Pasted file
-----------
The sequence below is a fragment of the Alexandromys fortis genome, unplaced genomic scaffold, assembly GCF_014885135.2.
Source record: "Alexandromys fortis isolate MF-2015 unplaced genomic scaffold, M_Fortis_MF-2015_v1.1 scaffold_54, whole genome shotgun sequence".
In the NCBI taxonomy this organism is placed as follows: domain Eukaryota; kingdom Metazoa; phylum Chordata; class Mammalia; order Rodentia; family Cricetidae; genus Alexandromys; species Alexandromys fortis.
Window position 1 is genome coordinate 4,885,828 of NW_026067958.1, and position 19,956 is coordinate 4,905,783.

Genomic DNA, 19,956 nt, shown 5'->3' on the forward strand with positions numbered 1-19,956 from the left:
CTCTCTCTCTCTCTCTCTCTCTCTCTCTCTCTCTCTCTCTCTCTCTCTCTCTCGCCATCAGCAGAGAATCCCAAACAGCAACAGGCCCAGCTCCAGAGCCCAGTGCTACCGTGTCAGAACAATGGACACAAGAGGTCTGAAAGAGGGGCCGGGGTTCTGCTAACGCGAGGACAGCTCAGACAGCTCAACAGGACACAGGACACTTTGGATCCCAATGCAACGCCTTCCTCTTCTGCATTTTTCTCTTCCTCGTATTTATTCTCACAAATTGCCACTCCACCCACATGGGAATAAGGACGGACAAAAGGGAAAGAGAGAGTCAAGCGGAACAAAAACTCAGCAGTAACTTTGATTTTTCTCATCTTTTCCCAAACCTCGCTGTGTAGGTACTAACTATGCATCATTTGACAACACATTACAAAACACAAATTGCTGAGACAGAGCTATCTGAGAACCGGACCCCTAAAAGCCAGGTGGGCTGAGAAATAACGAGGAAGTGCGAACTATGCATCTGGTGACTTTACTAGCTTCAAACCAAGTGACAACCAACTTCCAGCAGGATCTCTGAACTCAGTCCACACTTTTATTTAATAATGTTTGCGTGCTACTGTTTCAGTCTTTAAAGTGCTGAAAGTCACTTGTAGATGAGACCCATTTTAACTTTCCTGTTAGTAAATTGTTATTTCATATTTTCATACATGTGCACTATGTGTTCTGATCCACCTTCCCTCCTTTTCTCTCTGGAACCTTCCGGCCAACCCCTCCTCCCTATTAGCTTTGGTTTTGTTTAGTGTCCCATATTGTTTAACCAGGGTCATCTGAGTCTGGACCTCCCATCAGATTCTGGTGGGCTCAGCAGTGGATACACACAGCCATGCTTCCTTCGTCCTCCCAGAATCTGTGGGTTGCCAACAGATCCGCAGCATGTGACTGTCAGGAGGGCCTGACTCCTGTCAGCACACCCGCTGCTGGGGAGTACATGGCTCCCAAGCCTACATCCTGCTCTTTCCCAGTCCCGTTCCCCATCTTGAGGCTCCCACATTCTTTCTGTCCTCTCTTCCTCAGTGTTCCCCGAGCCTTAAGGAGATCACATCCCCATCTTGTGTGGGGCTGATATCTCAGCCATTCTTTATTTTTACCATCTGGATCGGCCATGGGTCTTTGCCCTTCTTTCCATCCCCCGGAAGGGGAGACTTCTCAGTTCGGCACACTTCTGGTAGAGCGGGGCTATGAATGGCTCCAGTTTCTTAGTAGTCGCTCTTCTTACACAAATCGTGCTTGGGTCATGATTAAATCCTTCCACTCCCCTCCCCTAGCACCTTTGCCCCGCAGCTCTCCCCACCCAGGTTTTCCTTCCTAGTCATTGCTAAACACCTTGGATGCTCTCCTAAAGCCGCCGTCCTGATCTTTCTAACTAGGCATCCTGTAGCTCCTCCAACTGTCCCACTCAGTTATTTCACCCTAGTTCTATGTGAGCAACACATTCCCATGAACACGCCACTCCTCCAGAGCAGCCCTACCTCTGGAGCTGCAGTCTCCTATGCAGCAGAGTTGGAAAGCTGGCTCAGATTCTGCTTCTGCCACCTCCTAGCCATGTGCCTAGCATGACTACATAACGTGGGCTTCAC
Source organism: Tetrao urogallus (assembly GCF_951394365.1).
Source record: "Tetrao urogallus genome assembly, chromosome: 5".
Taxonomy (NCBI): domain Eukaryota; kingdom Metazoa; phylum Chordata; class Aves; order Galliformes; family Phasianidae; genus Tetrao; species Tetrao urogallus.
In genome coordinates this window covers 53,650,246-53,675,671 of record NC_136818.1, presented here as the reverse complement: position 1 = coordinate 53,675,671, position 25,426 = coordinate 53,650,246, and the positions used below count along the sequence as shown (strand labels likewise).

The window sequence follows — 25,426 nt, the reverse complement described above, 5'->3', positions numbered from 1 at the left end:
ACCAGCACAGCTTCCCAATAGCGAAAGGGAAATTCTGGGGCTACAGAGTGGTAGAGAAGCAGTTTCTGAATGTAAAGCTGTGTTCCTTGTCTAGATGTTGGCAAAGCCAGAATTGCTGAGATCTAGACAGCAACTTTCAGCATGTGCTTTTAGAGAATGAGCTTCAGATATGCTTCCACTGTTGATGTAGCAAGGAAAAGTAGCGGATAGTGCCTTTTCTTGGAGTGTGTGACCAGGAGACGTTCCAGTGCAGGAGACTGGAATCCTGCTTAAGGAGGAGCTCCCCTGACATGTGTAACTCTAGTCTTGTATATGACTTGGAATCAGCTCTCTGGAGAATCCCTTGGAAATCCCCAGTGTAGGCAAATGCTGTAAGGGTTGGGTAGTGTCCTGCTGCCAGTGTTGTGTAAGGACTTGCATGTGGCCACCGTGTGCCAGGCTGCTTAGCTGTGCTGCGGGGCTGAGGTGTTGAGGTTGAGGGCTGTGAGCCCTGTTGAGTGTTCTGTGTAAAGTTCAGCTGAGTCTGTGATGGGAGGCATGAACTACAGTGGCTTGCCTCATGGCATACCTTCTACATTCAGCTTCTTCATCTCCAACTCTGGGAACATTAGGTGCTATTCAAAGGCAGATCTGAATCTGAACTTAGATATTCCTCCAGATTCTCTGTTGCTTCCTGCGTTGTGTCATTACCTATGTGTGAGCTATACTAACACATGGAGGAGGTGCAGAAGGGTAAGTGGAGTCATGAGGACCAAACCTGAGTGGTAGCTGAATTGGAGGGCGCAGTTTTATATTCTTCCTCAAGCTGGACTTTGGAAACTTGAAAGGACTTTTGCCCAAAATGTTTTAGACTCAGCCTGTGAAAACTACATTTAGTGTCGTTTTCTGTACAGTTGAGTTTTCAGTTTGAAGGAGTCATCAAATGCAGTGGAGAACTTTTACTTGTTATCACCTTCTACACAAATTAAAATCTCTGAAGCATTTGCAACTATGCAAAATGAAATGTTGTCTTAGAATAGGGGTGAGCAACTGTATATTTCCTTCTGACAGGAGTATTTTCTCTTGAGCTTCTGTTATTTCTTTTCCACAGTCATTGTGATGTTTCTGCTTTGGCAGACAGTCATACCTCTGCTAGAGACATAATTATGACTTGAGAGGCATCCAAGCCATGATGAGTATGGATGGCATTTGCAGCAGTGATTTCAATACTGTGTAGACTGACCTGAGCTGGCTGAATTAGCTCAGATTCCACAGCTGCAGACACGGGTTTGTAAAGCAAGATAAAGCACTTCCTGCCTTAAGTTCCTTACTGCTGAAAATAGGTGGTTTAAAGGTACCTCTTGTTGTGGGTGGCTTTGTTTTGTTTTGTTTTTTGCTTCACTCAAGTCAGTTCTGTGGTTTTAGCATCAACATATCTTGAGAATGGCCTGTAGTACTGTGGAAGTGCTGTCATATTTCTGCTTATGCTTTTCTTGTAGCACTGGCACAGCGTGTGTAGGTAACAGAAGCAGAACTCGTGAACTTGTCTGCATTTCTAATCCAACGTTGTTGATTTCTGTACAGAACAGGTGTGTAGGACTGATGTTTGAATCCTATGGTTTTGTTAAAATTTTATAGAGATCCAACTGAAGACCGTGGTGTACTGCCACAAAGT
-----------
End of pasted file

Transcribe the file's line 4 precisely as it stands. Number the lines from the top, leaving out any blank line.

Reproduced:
Window position 1 is genome coordinate 4,885,828 of NW_026067958.1, and position 19,956 is coordinate 4,905,783.